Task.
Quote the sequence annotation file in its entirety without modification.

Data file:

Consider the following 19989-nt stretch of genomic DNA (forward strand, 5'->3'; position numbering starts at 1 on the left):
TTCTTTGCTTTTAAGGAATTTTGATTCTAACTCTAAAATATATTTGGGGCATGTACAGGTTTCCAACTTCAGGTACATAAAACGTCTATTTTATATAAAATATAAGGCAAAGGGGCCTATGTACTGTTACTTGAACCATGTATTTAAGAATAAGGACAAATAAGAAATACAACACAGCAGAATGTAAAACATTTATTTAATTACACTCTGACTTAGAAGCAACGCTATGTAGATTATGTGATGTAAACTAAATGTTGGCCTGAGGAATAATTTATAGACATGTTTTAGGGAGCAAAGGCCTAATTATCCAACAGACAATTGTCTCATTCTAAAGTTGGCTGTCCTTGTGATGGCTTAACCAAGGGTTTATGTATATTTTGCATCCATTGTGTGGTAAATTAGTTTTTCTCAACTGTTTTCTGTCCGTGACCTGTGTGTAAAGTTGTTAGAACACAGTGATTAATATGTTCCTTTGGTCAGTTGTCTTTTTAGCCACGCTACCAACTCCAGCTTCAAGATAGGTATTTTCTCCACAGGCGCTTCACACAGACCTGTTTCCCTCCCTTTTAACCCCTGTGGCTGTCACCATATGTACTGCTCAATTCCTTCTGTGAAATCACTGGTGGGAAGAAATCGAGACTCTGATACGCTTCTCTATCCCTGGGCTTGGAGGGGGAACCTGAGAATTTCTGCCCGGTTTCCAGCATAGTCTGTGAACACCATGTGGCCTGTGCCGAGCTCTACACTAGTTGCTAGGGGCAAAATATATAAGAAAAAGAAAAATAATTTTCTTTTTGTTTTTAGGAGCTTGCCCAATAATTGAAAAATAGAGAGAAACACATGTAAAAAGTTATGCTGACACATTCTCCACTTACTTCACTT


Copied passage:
Consider the following 19989-nt stretch of genomic DNA (forward strand, 5'->3'; position numbering starts at 1 on the left):
TTCTTTGCTTTTAAGGAATTTTGATTCTAACTCTAAAATATATTTGGGGCATGTACAGGTTTCCAACTTCAGGTACATAAAACGTCTATTTTATATAAAATATAAGGCAAAGGGGCCTATGTACTGTTACTTGAACCATGTATTTAAGAATAAGGACAAATAAGAAATACAACACAGCAGAATGTAAAACATTTATTTAATTACACTCTGACTTAGAAGCAACGCTATGTAGATTATGTGATGTAAACTAAATGTTGGCCTGAGGAATAATTTATAGACATGTTTTAGGGAGCAAAGGCCTAATTATCCAACAGACAATTGTCTCATTCTAAAGTTGGCTGTCCTTGTGATGGCTTAACCAAGGGTTTATGTATATTTTGCATCCATTGTGTGGTAAATTAGTTTTTCTCAACTGTTTTCTGTCCGTGACCTGTGTGTAAAGTTGTTAGAACACAGTGATTAATATGTTCCTTTGGTCAGTTGTCTTTTTAGCCACGCTACCAACTCCAGCTTCAAGATAGGTATTTTCTCCACAGGCGCTTCACACAGACCTGTTTCCCTCCCTTTTAACCCCTGTGGCTGTCACCATATGTACTGCTCAATTCCTTCTGTGAAATCACTGGTGGGAAGAAATCGAGACTCTGATACGCTTCTCTATCCCTGGGCTTGGAGGGGGAACCTGAGAATTTCTGCCCGGTTTCCAGCATAGTCTGTGAACACCATGTGGCCTGTGCCGAGCTCTACACTAGTTGCTAGGGGCAAAATATATAAGAAAAAGAAAAATAATTTTCTTTTTGTTTTTAGGAGCTTGCCCAATAATTGAAAAATAGAGAGAAACACATGTAAAAAGTTATGCTGACACATTCTCCACTTACTTCACTT